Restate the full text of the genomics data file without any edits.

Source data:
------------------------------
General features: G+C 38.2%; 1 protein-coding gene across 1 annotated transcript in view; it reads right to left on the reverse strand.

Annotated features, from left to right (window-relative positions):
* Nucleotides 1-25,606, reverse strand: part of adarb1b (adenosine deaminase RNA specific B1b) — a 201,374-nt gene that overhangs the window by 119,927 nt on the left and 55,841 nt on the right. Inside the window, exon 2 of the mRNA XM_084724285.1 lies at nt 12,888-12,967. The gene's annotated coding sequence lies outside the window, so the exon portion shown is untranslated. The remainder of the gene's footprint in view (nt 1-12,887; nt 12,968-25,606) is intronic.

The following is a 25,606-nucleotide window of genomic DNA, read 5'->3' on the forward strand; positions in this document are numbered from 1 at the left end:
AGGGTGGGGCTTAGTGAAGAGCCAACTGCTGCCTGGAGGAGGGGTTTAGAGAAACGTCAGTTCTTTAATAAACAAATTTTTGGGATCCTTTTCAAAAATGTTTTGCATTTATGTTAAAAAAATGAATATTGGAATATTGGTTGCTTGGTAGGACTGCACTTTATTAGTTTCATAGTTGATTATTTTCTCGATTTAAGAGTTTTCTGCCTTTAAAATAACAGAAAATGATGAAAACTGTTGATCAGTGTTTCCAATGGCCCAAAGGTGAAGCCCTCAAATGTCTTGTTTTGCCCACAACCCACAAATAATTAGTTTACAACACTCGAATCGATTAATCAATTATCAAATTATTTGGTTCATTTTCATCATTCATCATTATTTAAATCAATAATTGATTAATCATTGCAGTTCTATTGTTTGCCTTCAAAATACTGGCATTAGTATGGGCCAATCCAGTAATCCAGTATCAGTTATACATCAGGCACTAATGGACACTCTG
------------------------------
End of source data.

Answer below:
General features: G+C 38.2%; 1 protein-coding gene across 1 annotated transcript in view; it reads right to left on the reverse strand.

Annotated features, from left to right (window-relative positions):
* Nucleotides 1-25,606, reverse strand: part of adarb1b (adenosine deaminase RNA specific B1b) — a 201,374-nt gene that overhangs the window by 119,927 nt on the left and 55,841 nt on the right. Inside the window, exon 2 of the mRNA XM_084724285.1 lies at nt 12,888-12,967. The gene's annotated coding sequence lies outside the window, so the exon portion shown is untranslated. The remainder of the gene's footprint in view (nt 1-12,887; nt 12,968-25,606) is intronic.

The following is a 25,606-nucleotide window of genomic DNA, read 5'->3' on the forward strand; positions in this document are numbered from 1 at the left end:
AGGGTGGGGCTTAGTGAAGAGCCAACTGCTGCCTGGAGGAGGGGTTTAGAGAAACGTCAGTTCTTTAATAAACAAATTTTTGGGATCCTTTTCAAAAATGTTTTGCATTTATGTTAAAAAAATGAATATTGGAATATTGGTTGCTTGGTAGGACTGCACTTTATTAGTTTCATAGTTGATTATTTTCTCGATTTAAGAGTTTTCTGCCTTTAAAATAACAGAAAATGATGAAAACTGTTGATCAGTGTTTCCAATGGCCCAAAGGTGAAGCCCTCAAATGTCTTGTTTTGCCCACAACCCACAAATAATTAGTTTACAACACTCGAATCGATTAATCAATTATCAAATTATTTGGTTCATTTTCATCATTCATCATTATTTAAATCAATAATTGATTAATCATTGCAGTTCTATTGTTTGCCTTCAAAATACTGGCATTAGTATGGGCCAATCCAGTAATCCAGTATCAGTTATACATCAGGCACTAATGGACACTCTG